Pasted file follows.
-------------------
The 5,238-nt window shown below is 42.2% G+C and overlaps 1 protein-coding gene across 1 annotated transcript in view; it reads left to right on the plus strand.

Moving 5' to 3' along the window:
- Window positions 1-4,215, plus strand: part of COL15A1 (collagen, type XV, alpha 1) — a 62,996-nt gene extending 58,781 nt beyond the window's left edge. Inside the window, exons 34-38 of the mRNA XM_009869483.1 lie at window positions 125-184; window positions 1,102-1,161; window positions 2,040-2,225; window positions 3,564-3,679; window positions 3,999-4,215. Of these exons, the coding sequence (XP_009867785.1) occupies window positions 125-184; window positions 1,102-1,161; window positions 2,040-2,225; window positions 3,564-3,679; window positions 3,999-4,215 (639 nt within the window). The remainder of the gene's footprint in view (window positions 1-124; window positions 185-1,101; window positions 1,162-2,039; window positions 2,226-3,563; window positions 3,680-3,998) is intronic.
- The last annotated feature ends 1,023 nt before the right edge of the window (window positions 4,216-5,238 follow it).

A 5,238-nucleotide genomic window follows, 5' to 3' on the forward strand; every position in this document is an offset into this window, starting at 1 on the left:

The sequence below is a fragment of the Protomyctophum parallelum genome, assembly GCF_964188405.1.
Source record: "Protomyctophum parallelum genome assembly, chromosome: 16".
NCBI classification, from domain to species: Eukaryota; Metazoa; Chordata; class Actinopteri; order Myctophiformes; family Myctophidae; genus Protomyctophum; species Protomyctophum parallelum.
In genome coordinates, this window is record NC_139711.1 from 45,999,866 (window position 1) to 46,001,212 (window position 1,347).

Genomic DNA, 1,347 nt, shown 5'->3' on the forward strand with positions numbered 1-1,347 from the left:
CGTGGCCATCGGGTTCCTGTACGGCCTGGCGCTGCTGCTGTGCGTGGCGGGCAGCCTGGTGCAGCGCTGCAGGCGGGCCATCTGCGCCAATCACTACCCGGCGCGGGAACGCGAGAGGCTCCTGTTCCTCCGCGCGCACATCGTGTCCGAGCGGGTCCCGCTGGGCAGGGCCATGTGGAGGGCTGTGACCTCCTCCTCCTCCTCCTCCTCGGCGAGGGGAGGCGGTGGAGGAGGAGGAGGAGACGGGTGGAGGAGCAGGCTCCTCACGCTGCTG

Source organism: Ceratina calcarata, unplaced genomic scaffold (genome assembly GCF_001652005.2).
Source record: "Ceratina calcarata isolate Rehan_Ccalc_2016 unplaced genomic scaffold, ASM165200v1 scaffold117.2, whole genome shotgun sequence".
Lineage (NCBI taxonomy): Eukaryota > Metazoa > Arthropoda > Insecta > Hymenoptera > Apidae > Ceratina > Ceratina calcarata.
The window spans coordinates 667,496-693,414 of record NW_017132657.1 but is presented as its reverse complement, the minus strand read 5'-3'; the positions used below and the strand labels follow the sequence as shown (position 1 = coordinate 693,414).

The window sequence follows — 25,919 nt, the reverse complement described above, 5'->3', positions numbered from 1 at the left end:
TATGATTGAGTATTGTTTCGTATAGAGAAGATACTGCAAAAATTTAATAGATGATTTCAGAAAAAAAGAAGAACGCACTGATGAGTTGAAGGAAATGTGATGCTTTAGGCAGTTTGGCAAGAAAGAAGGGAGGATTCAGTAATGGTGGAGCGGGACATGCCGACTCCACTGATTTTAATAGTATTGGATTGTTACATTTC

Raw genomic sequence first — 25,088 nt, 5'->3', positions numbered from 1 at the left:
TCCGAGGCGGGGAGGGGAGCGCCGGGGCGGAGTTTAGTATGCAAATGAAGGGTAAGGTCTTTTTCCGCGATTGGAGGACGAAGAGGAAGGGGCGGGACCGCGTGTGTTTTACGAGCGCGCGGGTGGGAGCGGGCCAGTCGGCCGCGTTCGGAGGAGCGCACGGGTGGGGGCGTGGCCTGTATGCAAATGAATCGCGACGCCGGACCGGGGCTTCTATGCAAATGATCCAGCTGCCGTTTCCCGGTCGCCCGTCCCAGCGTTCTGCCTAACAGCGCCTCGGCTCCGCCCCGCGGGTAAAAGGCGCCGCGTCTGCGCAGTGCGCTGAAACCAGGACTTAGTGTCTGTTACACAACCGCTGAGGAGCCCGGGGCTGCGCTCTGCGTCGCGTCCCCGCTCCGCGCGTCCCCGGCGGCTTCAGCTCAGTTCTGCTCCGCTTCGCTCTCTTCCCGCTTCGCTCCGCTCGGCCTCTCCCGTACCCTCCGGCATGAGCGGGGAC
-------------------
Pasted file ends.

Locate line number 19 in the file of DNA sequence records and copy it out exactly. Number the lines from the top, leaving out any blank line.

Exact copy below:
TCCGAGGCGGGGAGGGGAGCGCCGGGGCGGAGTTTAGTATGCAAATGAAGGGTAAGGTCTTTTTCCGCGATTGGAGGACGAAGAGGAAGGGGCGGGACCGCGTGTGTTTTACGAGCGCGCGGGTGGGAGCGGGCCAGTCGGCCGCGTTCGGAGGAGCGCACGGGTGGGGGCGTGGCCTGTATGCAAATGAATCGCGACGCCGGACCGGGGCTTCTATGCAAATGATCCAGCTGCCGTTTCCCGGTCGCCCGTCCCAGCGTTCTGCCTAACAGCGCCTCGGCTCCGCCCCGCGGGTAAAAGGCGCCGCGTCTGCGCAGTGCGCTGAAACCAGGACTTAGTGTCTGTTACACAACCGCTGAGGAGCCCGGGGCTGCGCTCTGCGTCGCGTCCCCGCTCCGCGCGTCCCCGGCGGCTTCAGCTCAGTTCTGCTCCGCTTCGCTCTCTTCCCGCTTCGCTCCGCTCGGCCTCTCCCGTACCCTCCGGCATGAGCGGGGAC